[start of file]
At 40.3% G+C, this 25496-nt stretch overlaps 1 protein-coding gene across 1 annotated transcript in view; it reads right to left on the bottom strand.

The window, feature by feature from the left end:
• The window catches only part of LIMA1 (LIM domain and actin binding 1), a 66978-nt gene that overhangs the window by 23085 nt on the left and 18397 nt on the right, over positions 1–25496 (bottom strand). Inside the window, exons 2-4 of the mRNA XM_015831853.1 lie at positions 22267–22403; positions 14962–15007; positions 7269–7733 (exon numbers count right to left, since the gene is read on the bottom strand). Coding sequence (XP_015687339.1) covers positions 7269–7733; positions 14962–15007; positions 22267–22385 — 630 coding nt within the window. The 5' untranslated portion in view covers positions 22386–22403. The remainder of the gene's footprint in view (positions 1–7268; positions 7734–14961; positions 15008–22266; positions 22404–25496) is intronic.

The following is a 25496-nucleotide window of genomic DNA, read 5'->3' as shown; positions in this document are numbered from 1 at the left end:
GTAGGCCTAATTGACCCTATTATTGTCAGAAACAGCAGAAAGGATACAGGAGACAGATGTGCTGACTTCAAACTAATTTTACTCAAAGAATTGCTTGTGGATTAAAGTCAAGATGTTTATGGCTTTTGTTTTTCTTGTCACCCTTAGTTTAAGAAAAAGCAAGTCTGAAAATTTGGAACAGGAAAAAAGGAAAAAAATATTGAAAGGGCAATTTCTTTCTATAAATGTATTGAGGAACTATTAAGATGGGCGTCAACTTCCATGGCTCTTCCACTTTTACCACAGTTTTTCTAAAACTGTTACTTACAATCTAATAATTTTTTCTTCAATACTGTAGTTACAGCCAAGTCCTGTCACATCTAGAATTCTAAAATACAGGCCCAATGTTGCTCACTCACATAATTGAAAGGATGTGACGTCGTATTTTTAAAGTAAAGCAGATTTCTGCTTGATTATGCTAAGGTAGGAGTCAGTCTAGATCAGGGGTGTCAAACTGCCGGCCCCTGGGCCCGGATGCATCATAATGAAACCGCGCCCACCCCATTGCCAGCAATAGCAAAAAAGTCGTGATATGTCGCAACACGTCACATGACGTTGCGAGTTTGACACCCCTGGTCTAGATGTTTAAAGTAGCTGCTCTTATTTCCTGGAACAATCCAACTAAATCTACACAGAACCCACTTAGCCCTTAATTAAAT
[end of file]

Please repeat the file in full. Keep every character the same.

At 40.3% G+C, this 25496-nt stretch overlaps 1 protein-coding gene across 1 annotated transcript in view; it reads right to left on the bottom strand.

The window, feature by feature from the left end:
• The window catches only part of LIMA1 (LIM domain and actin binding 1), a 66978-nt gene that overhangs the window by 23085 nt on the left and 18397 nt on the right, over positions 1–25496 (bottom strand). Inside the window, exons 2-4 of the mRNA XM_015831853.1 lie at positions 22267–22403; positions 14962–15007; positions 7269–7733 (exon numbers count right to left, since the gene is read on the bottom strand). Coding sequence (XP_015687339.1) covers positions 7269–7733; positions 14962–15007; positions 22267–22385 — 630 coding nt within the window. The 5' untranslated portion in view covers positions 22386–22403. The remainder of the gene's footprint in view (positions 1–7268; positions 7734–14961; positions 15008–22266; positions 22404–25496) is intronic.

The following is a 25496-nucleotide window of genomic DNA, read 5'->3' as shown; positions in this document are numbered from 1 at the left end:
GTAGGCCTAATTGACCCTATTATTGTCAGAAACAGCAGAAAGGATACAGGAGACAGATGTGCTGACTTCAAACTAATTTTACTCAAAGAATTGCTTGTGGATTAAAGTCAAGATGTTTATGGCTTTTGTTTTTCTTGTCACCCTTAGTTTAAGAAAAAGCAAGTCTGAAAATTTGGAACAGGAAAAAAGGAAAAAAATATTGAAAGGGCAATTTCTTTCTATAAATGTATTGAGGAACTATTAAGATGGGCGTCAACTTCCATGGCTCTTCCACTTTTACCACAGTTTTTCTAAAACTGTTACTTACAATCTAATAATTTTTTCTTCAATACTGTAGTTACAGCCAAGTCCTGTCACATCTAGAATTCTAAAATACAGGCCCAATGTTGCTCACTCACATAATTGAAAGGATGTGACGTCGTATTTTTAAAGTAAAGCAGATTTCTGCTTGATTATGCTAAGGTAGGAGTCAGTCTAGATCAGGGGTGTCAAACTGCCGGCCCCTGGGCCCGGATGCATCATAATGAAACCGCGCCCACCCCATTGCCAGCAATAGCAAAAAAGTCGTGATATGTCGCAACACGTCACATGACGTTGCGAGTTTGACACCCCTGGTCTAGATGTTTAAAGTAGCTGCTCTTATTTCCTGGAACAATCCAACTAAATCTACACAGAACCCACTTAGCCCTTAATTAAAT